POMEROY — Once a year, the Meigs County Council on Aging celebrates the Meals on Wheels program with a “March for Meals” campaign. It helps raise awareness to the importance of the service and to provide the supplemental funding which makes it possible.
In a county where statistics show that the elderly population is nearing 19 percent, with many physically handicapped and falling into the food insufficiency group, having meals delivered makes the difference between being able to stay in their own homes or having to reside somewhere else.
A new study released by the National Foundation to End Senior Hunger shows a correlation between not having enough food and/or not eating nutritionally sound food results in negative health consequences.
Beth Shaver, executive director of the Meigs County Council on Aging, said findings of the study show that older adults who are not eating properly are at a higher risk of developing health problems as they age. It also shows that some of those conditions can be prevented or improved through a better diet.
“That is the primary role of Meals on Wheels,” Shaver said. ” Our meals are formulated to meet one-third of the recommended daily allowance for adults and have a goal of assisting people maintain a level of functioning that allows them to remain in their own home for as long as possible.”
A secondary benefit of Meals on Wheels, she added, is the personal contact with the driver who delivers the meals.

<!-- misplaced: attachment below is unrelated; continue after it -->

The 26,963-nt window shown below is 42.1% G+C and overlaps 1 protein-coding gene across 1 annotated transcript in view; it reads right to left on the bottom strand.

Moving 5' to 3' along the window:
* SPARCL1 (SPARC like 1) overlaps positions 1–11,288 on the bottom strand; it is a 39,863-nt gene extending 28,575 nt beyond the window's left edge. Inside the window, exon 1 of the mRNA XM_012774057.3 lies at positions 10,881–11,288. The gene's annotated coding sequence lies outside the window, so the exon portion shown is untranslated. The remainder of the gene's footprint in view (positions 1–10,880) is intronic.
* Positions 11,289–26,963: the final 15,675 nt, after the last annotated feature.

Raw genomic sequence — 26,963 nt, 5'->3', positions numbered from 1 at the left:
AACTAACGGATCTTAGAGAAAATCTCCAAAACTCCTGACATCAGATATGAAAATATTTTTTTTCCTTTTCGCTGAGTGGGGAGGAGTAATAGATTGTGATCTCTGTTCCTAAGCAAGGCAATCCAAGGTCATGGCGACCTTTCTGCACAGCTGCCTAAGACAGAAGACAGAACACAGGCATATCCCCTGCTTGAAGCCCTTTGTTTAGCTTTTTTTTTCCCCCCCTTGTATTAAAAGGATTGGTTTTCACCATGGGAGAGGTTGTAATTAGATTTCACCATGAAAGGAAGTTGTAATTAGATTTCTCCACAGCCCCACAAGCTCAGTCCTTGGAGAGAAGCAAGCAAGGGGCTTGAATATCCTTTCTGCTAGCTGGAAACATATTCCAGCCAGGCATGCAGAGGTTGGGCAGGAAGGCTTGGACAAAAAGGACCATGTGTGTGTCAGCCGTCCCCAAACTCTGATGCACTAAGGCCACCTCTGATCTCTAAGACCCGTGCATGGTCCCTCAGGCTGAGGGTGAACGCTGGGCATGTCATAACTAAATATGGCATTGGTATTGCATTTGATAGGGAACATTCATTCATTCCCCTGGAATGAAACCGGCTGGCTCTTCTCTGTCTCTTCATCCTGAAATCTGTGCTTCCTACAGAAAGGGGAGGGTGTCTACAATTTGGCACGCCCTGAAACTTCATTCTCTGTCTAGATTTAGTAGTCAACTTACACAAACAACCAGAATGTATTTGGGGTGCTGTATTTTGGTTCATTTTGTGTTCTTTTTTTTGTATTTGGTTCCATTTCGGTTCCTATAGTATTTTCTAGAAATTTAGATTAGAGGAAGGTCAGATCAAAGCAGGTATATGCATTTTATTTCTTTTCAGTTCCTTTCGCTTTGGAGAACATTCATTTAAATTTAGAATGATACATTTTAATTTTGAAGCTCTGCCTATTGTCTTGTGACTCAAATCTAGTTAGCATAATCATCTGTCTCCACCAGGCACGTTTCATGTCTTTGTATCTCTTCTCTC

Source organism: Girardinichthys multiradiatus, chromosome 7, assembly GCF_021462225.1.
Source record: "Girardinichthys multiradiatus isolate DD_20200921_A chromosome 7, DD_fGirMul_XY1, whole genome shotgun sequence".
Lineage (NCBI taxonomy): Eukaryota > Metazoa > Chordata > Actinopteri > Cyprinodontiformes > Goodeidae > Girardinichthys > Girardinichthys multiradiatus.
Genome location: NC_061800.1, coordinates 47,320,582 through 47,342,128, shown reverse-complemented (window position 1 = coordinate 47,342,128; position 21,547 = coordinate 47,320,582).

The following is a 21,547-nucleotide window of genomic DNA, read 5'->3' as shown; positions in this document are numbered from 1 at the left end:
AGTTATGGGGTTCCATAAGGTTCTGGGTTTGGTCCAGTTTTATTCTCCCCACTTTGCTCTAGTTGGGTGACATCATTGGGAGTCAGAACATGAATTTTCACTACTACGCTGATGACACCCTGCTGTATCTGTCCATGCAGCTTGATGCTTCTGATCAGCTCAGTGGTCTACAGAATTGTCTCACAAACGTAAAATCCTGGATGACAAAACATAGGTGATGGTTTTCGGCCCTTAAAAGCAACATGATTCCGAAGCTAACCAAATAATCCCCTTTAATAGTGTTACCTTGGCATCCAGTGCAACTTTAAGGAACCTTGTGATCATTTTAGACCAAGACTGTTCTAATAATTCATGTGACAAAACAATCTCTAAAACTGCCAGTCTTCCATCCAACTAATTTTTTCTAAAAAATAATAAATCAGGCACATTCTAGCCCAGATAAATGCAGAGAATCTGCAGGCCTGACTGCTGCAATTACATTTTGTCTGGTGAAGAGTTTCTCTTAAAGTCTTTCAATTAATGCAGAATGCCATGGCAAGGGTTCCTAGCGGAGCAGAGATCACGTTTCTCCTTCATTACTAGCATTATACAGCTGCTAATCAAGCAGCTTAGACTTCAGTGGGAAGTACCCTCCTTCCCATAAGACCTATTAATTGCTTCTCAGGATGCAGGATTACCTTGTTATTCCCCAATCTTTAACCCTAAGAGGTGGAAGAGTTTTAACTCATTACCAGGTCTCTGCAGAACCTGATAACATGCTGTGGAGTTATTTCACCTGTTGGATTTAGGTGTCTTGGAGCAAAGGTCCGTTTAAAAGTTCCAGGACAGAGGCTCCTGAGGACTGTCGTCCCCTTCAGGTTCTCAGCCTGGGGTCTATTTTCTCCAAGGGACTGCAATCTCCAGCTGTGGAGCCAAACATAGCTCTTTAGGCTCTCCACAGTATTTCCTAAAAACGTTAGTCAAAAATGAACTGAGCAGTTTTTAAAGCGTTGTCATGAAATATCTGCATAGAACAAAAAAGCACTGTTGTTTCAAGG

“Our drivers often do more than drop off a meal. For some consumers they bring in the mail or they help open and set up the meal. Just having a familiar, friendly face stopping by makes a big difference.”
She emphasized that Meals on Wheels is an expensive service to provide and that it is only through many “partners” that it’s possible. Food, packaging, gasoline and vehicles are the biggest expenses. The county commissioners help with the purchase of HotShot trucks, and local businesses, organizations, and individuals support the service with their contributions.
According to Shaver, less than 20 percent of the cost of the home-delivered meals is paid through the federal and state government. The remaining 80 percent comes through local funding with the senior citizens levy providing the majority of the money.
But as the director emphasized, “What we do would be impossible without the support of the community.”
Each year the agency conducts a month-long “March for Meals” campaign culminating with a spaghetti dinner and a cake contest. This year’s event will be March 27. Cakes may be brought in any time that day, from 8 a.m. to 4 p.m. A dinner s served from 5:30 to 6:30 and the public is encouraged to support the home-delivered program.
The cakes are judged, the winners announced, and the cake auction begins about 6:30 p.m. The categories for judging are chocolate, white and yellow, decorated, fruit and/or veggie, with a new one for cupcakes. First- and second-place trophies will be awarded in each category, and a grand and reserve grand champion will be selected from winners in each category. The grand champion will receive a cash prize of $50 and the reserve grand champion $25. There is no limit on how many entries each person can make.
Currently, about 100 home-bound seniors receive home-delivered meals through the agency, a service Shaver says, “would not be possible without the abundance of support received from the community.”